• Attendees at SOCAP said governments are promoting social entrepreneurship and schools are teaching it, while enterprises are finding fresh, creative ways to obtain credit and financing.
  • But nearly 60 percent of experts cited [in a Thomson Reuters Foundation poll of almost 900 social enterprise experts in the world’s 45 biggest economies] a lack of public understanding, access to investment and selling to governments as the biggest challenges that could hamper growth [of the social enterprise sector].

NEO Law Group’s Michele Berger chronicled her personal takeaways from SOCAP16 here.

Additional Resources

The Best Countries to be a Social Entrepreneur 2016 (Thompson Reuters Foundation)

Success for women entrepreneurs in poor countries means enlisting men: activists (Reuters)

Hub of Impact (Huffington Post)

Impact investors: will you accept these three dares? (Bold Social Ventures)


Nonprofit Tweets of the Week – 9/16/16

Washington DC Capitol dome detail on american flag background

I’m back in DC as dialogue about patriotism (prompted by Colin Kaepernick), the presidential election, and the foundations associated with the two party candidates heats up. Have a listen to The Clash’s Know Your Rights while perusing our curated nonprofit tweets of the week:

  • David Fahrenthold: NEW: How @realDonaldTrump re-tooled his charity so he could give other people’s $ away. Our deep dive into Trump Fdn WashPo
  • David Fahrenthold: NY AG opens investigation into @realDonaldTrump’s Foundation: my story with @mattzap. WashPo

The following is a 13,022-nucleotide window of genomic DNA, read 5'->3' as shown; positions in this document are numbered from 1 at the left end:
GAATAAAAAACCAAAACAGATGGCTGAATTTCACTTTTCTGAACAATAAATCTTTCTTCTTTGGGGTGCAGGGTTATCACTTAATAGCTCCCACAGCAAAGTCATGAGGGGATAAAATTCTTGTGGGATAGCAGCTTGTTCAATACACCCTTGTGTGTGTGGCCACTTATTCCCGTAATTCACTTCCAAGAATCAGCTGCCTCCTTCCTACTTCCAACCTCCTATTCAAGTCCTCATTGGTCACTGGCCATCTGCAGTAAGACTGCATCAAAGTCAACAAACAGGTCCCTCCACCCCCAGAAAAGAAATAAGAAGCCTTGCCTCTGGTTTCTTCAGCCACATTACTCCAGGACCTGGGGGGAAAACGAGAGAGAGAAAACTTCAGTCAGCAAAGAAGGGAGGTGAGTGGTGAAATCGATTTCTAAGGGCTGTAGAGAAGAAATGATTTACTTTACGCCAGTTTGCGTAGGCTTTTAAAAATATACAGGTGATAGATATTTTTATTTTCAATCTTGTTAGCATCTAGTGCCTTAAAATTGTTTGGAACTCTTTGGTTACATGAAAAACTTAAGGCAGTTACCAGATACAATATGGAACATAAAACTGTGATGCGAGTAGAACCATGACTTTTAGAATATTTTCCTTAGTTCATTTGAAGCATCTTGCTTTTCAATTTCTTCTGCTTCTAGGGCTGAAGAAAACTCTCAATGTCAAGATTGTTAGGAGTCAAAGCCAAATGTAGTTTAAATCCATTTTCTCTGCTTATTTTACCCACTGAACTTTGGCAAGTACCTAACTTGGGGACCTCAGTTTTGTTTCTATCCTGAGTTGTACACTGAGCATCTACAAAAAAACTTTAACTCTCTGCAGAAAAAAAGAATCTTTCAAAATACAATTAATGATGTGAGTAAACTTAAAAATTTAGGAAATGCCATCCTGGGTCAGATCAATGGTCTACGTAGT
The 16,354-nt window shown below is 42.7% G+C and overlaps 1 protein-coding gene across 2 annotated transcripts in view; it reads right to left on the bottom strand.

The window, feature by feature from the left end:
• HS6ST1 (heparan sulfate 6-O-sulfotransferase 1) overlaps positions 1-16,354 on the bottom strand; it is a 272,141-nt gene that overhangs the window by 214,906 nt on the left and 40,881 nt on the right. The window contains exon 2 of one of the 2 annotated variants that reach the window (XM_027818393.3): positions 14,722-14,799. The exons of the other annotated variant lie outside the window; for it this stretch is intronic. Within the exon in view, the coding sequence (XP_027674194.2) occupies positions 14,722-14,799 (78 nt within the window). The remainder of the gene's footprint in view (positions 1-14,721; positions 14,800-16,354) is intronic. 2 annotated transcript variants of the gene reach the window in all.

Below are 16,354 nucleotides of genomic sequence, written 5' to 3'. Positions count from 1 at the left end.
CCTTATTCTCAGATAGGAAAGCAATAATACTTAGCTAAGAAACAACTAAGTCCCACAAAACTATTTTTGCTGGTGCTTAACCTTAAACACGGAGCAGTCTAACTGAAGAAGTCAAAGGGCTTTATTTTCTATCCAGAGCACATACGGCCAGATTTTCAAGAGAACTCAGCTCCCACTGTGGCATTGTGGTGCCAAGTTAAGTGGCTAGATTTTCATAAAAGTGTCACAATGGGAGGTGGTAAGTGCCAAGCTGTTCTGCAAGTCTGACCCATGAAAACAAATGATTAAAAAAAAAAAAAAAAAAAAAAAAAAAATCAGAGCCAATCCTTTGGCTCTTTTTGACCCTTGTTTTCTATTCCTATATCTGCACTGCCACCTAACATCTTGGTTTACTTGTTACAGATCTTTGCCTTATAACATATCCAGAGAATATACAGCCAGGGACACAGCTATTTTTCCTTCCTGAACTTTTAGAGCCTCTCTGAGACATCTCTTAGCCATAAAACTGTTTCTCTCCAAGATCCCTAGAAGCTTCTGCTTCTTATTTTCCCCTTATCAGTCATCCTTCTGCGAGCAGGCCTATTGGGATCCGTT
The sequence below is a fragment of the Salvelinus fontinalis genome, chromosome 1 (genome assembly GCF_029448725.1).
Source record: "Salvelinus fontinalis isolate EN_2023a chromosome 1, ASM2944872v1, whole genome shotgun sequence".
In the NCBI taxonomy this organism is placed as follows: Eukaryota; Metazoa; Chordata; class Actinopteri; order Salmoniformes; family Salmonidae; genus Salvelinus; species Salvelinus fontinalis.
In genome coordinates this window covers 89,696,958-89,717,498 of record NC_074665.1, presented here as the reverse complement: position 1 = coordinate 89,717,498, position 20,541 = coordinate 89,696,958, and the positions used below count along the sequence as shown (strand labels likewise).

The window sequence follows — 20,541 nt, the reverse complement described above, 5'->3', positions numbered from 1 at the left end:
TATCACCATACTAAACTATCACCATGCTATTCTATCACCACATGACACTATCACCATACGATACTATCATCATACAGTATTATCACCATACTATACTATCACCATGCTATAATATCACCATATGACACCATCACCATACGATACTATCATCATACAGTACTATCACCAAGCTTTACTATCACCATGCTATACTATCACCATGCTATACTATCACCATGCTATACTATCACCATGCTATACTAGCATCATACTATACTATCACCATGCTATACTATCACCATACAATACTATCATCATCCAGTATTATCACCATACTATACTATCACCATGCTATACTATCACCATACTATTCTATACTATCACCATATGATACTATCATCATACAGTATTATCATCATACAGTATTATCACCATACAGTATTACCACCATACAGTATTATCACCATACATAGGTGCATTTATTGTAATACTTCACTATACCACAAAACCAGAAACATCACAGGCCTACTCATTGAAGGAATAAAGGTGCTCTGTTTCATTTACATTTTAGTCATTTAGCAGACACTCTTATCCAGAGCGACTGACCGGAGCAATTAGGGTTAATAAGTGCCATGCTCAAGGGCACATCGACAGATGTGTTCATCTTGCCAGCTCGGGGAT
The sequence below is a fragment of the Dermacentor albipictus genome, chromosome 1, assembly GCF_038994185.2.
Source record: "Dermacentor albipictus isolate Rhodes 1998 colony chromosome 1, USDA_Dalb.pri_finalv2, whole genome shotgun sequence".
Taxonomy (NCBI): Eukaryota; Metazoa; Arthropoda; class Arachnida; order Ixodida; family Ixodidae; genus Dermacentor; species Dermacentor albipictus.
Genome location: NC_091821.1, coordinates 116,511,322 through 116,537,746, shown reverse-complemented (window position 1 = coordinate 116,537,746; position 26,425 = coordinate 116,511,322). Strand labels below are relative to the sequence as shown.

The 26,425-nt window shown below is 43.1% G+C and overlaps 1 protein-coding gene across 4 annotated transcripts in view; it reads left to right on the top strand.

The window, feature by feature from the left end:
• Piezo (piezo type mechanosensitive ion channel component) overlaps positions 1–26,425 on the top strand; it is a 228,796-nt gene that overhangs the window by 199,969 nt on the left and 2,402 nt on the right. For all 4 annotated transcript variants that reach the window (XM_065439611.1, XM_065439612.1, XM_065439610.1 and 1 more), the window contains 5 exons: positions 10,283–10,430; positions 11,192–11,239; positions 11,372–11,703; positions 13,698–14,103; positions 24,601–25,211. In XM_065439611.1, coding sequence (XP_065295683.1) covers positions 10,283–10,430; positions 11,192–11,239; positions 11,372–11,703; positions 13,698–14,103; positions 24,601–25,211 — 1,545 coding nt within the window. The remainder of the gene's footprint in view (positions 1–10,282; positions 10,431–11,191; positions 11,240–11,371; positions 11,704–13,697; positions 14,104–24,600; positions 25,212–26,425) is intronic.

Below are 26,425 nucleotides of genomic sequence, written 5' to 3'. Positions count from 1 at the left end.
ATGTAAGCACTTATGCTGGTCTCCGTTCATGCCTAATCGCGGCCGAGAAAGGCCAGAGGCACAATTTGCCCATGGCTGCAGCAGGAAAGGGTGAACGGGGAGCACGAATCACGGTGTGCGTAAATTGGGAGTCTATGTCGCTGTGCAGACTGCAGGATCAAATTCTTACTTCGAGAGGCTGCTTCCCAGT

• David Fahrenthold: Report: after @realdonaldtrump bought 6-ft-tall portrait of himself w/ charity $, he had it shipped to NY golf club. WashPo
  • NYT Politics: The Clinton Foundation’s largest arm will spin off into an independent organization if Hillary Clinton is elected NY Times
  • Council of Nonprofits: #Collaborations can be messy 5 tips for busy #nonprofit leaders
  • La Piana Consulting: More Nonprofit (And Life) Lessons from STAR TREK
  • Gene: Ninth Circuit Upholds Upholds CA Ban on Sexual Orientation Conversion Therapy Against Religion Clauses Challenge Constitutional Law Prof Blog
  • Ellis Carter: When is a Contribution Not a Contribution? By Billy Minch, CPA #nonprofits
  • CompassPoint: New on our blog this week: Exploring Influence Without Authority. From @Proud_Smith: #nplead
  • Fast Co. Exist: Silicon Valley’s talent wars are killing vital community institutions: nonprofits



The Nonprofit Law Blog has been writing about SOCAP (Social Capital Markets) since 2010, and I am thrilled to be attending and covering the annual SOCAP conference this year.

SOCAP16 is gathering impact investors, social entrepreneurs, foundations, corporations, global nonprofits, and other valuable strangers all contributing to a vibrant marketplace for socially, environmentally and economically sustainable solutions.